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PhD students conduct high-performance research10 July 2009
Eight PhD students have received scholarships from the Monash e-Research Centre (MeRC) to support them in using high-performance computing (HPC) to conduct their research.
The students Chris Butler, Chris Ellis, and Nicholas Boustead from the Faculty of Engineering; Jabed Bhuiyan, Aynul Kabir, Antoinette Stryk and Mark Lindsay from the Faculty of Science; and Andrew Clarke from the Faculty of Medicine, Nursing and Health Sciences, received a $5000 one-year top-up for their PhD projects.
MeRC will also provide these students with advice and assistance in using high-performance tools and facilities and provide them with access to local, state, national and international HPC resources.
Advanced Technology Analyst Dr Wojtek Goscinski said the scholarships would help the students access specific HPC models, software and techniques that would drive their research forward.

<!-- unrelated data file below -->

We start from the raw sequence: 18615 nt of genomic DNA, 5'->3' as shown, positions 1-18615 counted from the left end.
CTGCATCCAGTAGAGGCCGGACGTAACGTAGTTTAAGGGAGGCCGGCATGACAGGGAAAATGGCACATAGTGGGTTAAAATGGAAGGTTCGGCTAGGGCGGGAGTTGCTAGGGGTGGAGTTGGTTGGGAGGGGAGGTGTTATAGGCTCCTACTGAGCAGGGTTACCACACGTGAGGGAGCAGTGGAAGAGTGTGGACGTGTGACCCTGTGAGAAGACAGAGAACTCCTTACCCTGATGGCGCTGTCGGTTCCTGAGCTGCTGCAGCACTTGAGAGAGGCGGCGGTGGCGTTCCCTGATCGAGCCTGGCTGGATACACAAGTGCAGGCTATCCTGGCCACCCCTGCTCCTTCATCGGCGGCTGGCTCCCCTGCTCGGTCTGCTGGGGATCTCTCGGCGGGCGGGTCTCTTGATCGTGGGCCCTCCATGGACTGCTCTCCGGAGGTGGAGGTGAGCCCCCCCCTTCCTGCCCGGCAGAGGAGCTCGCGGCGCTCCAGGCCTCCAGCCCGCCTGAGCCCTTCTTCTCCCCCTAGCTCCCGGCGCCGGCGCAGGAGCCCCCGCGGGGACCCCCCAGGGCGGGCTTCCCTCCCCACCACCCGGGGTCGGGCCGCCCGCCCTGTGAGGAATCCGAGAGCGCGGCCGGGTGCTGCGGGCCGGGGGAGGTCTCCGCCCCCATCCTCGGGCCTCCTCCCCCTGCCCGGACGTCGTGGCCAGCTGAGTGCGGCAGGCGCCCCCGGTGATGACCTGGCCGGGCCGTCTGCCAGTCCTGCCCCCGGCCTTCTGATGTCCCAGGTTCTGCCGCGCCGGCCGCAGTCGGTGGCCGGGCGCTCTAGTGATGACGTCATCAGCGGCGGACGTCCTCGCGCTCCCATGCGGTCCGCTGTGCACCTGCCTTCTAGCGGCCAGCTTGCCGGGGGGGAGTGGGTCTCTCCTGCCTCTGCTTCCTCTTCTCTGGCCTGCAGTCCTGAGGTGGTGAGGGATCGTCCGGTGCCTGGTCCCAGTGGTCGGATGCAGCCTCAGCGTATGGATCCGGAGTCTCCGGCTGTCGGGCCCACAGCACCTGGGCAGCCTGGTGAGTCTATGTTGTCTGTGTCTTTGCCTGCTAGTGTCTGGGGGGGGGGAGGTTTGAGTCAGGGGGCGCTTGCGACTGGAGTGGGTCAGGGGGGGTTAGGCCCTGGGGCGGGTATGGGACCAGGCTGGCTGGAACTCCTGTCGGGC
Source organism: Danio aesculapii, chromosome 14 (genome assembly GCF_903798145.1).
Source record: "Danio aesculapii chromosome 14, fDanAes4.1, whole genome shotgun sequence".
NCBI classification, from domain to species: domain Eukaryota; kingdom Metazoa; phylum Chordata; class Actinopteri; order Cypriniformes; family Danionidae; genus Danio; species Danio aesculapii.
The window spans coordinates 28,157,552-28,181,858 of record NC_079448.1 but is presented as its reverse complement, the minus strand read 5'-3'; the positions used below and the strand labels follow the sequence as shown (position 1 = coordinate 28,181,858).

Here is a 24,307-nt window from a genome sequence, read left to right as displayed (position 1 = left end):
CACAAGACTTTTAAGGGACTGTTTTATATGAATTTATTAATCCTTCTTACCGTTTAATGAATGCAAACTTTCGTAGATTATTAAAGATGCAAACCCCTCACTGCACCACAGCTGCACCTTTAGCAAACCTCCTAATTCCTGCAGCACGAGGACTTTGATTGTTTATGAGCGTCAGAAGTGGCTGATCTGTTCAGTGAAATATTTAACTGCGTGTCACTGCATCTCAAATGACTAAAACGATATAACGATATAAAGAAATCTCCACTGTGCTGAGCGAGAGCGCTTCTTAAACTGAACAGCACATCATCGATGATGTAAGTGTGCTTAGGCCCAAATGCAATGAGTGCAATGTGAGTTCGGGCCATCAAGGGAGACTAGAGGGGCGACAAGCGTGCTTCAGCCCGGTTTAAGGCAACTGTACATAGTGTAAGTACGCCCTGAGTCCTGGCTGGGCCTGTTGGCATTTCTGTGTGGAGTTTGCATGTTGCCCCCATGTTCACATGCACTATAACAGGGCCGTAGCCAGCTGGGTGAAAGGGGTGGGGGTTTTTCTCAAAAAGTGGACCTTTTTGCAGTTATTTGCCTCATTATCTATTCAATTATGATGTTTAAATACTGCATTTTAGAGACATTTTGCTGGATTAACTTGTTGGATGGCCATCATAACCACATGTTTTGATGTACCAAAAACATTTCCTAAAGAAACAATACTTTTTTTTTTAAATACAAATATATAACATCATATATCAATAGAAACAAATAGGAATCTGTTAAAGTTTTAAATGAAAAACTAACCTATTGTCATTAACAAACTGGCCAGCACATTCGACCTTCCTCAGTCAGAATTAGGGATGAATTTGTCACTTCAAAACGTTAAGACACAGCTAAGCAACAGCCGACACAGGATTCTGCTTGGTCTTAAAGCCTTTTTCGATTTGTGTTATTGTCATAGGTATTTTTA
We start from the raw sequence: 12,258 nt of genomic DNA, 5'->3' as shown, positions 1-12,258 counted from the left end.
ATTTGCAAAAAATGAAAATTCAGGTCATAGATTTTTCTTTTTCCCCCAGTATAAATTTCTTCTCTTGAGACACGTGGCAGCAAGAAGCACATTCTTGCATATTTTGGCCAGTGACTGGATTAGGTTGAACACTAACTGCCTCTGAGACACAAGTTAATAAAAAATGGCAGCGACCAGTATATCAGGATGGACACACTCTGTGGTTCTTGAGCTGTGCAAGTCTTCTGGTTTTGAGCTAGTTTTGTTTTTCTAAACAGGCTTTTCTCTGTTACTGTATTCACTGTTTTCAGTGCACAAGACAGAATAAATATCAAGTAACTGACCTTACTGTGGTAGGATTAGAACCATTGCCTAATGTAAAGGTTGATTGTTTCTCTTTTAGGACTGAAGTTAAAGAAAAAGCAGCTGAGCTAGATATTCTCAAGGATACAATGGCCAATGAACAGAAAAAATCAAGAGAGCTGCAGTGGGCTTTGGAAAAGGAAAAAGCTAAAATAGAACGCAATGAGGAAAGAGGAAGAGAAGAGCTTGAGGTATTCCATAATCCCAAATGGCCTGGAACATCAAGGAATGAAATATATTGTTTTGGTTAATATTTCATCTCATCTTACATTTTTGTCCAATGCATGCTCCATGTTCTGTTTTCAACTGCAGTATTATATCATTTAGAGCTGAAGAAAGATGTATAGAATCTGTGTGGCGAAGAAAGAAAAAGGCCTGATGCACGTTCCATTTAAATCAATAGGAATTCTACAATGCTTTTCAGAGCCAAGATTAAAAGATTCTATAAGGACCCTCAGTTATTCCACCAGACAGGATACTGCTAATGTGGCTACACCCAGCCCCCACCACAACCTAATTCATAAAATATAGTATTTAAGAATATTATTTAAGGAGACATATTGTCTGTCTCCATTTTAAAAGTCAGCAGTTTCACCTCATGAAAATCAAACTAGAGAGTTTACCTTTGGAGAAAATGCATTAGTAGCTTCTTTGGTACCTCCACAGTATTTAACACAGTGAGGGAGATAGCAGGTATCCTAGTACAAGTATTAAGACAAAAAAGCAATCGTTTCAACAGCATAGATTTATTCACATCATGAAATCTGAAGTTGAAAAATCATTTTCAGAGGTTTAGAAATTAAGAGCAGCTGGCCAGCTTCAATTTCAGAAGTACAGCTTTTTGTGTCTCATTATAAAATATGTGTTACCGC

"Many researchers at Monash use computers to support their work, and while progress can be made using conventional desk-top machines, advanced computers are often required to solve real-world problems of significant scale," Dr Goscinski said.
"As a result, high-performance computing has become an invaluable tool to answer questions that are otherwise impossible to answer.
"MeRC congratulates the successful students and looks forward to working with them to advance their research outcomes."
In addition to the scholarship, the students will be given the opportunity to apply for a travel grant to attend a PhD workshop in Portland, Oregon in the US.
The workshop, Early Adopters PhD Workshop, the first at the Supercomputing 2009 conference in Portland, is being organised by Professor David Abramson, Science Director at MeRC and Dr Goscinski. It will provide students with an opportunity to gain feedback on their early-stage research from some of the world's leading experts in e-Science and high-performance computing.
For more information visit the MeRC website.